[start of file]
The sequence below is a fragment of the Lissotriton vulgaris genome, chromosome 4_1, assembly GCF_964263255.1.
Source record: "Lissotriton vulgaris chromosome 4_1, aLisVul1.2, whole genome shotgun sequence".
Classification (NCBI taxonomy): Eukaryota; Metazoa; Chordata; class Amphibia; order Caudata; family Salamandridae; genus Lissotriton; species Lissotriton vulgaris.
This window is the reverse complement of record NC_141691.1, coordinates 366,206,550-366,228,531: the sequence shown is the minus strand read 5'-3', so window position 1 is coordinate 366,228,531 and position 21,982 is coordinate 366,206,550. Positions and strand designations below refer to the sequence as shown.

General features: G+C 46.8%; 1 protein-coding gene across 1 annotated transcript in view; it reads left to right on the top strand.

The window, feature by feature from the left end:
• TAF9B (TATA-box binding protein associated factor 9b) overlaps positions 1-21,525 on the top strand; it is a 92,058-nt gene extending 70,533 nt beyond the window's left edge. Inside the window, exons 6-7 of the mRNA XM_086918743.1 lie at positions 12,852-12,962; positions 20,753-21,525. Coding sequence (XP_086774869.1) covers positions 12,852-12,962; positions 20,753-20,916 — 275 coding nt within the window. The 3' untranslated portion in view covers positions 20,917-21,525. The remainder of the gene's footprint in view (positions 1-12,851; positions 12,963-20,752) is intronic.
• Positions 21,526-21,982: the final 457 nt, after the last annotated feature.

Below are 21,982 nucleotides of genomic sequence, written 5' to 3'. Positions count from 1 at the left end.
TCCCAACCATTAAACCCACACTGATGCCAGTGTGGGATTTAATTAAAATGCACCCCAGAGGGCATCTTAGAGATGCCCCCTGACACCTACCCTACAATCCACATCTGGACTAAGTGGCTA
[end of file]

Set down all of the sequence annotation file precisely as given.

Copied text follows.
The sequence below is a fragment of the Lissotriton vulgaris genome, chromosome 4_1, assembly GCF_964263255.1.
Source record: "Lissotriton vulgaris chromosome 4_1, aLisVul1.2, whole genome shotgun sequence".
Classification (NCBI taxonomy): Eukaryota; Metazoa; Chordata; class Amphibia; order Caudata; family Salamandridae; genus Lissotriton; species Lissotriton vulgaris.
This window is the reverse complement of record NC_141691.1, coordinates 366,206,550-366,228,531: the sequence shown is the minus strand read 5'-3', so window position 1 is coordinate 366,228,531 and position 21,982 is coordinate 366,206,550. Positions and strand designations below refer to the sequence as shown.

General features: G+C 46.8%; 1 protein-coding gene across 1 annotated transcript in view; it reads left to right on the top strand.

The window, feature by feature from the left end:
• TAF9B (TATA-box binding protein associated factor 9b) overlaps positions 1-21,525 on the top strand; it is a 92,058-nt gene extending 70,533 nt beyond the window's left edge. Inside the window, exons 6-7 of the mRNA XM_086918743.1 lie at positions 12,852-12,962; positions 20,753-21,525. Coding sequence (XP_086774869.1) covers positions 12,852-12,962; positions 20,753-20,916 — 275 coding nt within the window. The 3' untranslated portion in view covers positions 20,917-21,525. The remainder of the gene's footprint in view (positions 1-12,851; positions 12,963-20,752) is intronic.
• Positions 21,526-21,982: the final 457 nt, after the last annotated feature.

Below are 21,982 nucleotides of genomic sequence, written 5' to 3'. Positions count from 1 at the left end.
TCCCAACCATTAAACCCACACTGATGCCAGTGTGGGATTTAATTAAAATGCACCCCAGAGGGCATCTTAGAGATGCCCCCTGACACCTACCCTACAATCCACATCTGGACTAAGTGGCTA